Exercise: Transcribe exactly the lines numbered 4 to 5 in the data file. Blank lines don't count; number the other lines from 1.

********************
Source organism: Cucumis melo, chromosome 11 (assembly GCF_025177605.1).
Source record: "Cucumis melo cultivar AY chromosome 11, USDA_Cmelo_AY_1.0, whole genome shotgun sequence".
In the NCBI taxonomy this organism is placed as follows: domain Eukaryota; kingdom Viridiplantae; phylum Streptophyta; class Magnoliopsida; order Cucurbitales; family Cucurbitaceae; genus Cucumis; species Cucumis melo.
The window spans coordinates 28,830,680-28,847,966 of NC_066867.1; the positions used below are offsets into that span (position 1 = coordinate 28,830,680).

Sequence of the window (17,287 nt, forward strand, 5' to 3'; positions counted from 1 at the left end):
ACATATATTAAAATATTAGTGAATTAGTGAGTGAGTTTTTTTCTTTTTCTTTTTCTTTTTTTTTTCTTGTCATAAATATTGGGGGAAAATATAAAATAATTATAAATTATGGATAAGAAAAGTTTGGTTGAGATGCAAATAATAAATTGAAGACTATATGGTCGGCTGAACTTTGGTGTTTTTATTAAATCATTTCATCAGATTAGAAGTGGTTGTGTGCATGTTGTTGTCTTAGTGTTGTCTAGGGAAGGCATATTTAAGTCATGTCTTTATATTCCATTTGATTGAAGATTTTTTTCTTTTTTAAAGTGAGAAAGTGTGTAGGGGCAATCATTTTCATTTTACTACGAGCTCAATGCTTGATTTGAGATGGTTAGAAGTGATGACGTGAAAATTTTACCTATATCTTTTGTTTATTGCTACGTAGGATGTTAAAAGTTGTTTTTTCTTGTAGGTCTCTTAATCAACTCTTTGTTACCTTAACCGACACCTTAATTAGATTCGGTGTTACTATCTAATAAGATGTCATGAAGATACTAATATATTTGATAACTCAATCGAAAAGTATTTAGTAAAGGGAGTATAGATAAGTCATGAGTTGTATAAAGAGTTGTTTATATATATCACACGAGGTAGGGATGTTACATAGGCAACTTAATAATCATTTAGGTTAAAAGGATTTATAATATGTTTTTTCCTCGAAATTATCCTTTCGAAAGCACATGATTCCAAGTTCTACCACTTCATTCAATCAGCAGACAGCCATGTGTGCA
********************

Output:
The window spans coordinates 28,830,680-28,847,966 of NC_066867.1; the positions used below are offsets into that span (position 1 = coordinate 28,830,680).

Sequence of the window (17,287 nt, forward strand, 5' to 3'; positions counted from 1 at the left end):